* gradual warm up at 90rpm from easy (100W), medium (160W) and then target as much as you can hold for 1 minute (but make it - I chose 350W), a brief recovery (20s or so) and then straight back into it turning the resistance wheel up until you grind to a halt.
* recovery then 3 sets of sweetspot work with 90s at 90rpm and ~90% FTP and then a minute at 100rpm (without changing resistance) and then a 20s sprint at 120rpm, 50s recovery between and repeat another 2 times
* longer recovery (3 mins) then 9 minutes of sweetspot work of a baseline of 90rpm at ~90% FTP with 3x20s sprints and 1x30s sprint at 120rpm going straight back to 90rpm with no recovery
* 2 min recovery and then similar of 4.5 minutes up near FTP with 4 sprints at 110rpm with no recovery, straight back to 90rpm, one minute recovery (in reality it's longer than this, I just stopped the watch early) and then stop and stretch

Other classes have very different shapes, this one was obviously a sweetspot day, other days often have more of the "all in for one minute" intervals or even a "don't get past 55s" interval where you just keep on piling on the resistance until you're done.

1. With my current FTP of ~210W I do a ~4 min warm up (with a few 5s sprints to 120rpm) and then do a minute at 150W (i.e. start somewhere around 3/5 to 3/4 of your current FTP), then a minute at 175W, etc and upwards all the way until I fail to hold a minute at the next target, then a ~4 min cool down. A reasonable estimate of your FTP is then 75% of your peak 1 minute power. It's only 14-15 minutes for the whole thing and should only be a few minutes of hideousness. The progression is required to build in fatigue, as without the preload I can hold a much higher figure for a minute (I've never managed to complete the 300W minute but, in isolation, I can just about hold 400W for a minute).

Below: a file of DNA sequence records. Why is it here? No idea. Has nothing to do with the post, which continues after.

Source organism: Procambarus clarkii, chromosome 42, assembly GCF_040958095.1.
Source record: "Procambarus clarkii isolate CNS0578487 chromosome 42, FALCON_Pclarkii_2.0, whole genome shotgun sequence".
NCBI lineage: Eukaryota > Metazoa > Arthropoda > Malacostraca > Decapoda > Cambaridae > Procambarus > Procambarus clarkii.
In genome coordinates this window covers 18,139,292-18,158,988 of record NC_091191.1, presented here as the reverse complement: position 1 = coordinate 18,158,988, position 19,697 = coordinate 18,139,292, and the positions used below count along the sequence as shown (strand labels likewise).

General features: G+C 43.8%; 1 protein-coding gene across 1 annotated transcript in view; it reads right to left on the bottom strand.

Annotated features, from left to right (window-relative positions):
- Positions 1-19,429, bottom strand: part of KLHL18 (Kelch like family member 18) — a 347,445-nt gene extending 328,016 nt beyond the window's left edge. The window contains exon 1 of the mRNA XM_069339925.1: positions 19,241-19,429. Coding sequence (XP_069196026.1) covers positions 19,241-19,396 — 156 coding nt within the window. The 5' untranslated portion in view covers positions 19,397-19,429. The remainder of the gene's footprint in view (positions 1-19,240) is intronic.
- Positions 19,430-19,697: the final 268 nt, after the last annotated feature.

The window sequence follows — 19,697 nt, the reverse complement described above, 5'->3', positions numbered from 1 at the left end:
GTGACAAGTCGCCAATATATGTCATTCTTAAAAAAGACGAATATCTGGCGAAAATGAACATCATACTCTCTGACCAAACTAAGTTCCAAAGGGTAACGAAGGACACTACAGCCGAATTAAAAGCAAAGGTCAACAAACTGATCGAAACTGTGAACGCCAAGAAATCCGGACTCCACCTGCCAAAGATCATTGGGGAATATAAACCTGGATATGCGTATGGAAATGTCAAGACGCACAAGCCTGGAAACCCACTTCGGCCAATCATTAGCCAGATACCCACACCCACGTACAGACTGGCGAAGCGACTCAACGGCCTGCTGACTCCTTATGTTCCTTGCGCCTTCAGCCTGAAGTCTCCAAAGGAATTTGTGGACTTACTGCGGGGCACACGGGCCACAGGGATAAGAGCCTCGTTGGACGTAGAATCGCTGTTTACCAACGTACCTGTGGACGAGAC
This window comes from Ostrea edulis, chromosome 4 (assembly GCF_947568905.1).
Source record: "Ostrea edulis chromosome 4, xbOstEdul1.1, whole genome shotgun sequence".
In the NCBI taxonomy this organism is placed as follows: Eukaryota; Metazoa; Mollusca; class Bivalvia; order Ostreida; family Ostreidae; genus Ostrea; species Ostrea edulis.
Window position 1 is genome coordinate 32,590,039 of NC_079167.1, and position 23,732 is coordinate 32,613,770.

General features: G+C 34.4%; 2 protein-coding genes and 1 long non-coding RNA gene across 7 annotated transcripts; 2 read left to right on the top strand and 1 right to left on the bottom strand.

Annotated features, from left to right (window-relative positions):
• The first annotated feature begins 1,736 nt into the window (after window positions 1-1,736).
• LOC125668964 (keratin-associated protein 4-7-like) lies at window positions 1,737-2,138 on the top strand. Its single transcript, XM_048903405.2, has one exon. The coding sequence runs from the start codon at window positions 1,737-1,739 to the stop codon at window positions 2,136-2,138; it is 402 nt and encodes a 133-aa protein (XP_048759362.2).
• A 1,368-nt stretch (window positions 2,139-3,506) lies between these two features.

"Yes please" said Squirrel "biscuits are our favourite things."

Phil W

Re: Base training
« Reply #1866 on: March 10, 2020, 06:50:01 pm »
Depends on what training regime you subscribe to.

If you subscribe to the Polarised model then yes your intervals are always hard.  Then your easy volume rides are easy. Polarised also advocates around 20% of sessions are hard. You don’t do any threshold or sweet spot work.

If you subscribe to the more sweet spot or threshold model then your intervals will be easier and you’ll do more of these quite hard sessions.

You can argue over which is better bang for buck and the research is out there. But firstly it’ll come down to frequency and consistency of whatever you are doing. If you can’t get this bit right then doesn’t matter what programme you think you are following. So do what works for you.




Re: Base training
« Reply #1867 on: March 11, 2020, 09:47:35 am »
There's a reason why it's called sweetspot - it's hard enough to get good physiological responses, but easy enough you can do loads of it.
If you make your sweetspot intervals into threshold ones then as the plan builds over time you will wear yourself down and be unable to do the later ones (because of fatigue). There's relatively little point in paying TR to do the planning for you and then not following it. ;)

Re: Base training
« Reply #1868 on: March 11, 2020, 11:40:52 am »

You can argue over which is better bang for buck and the research is out there. But firstly it’ll come down to frequency and consistency of whatever you are doing.

https://youtu.be/jFXnjPvyO1M

Decent summary there. Alex from Fast fitness tips is a Prof at Leicester, and knows about evidence synthesis. I wouldn't want him as a coach, and his voice is borderline unlistenable, but he pulls the evidence together efficiently.

I would like to be able to stick to polarised, but compared to managing your TSB so that you don't get injured, and progressively raising your CTL with a sensible ramp rate, it's marginal. The effect sizes are small.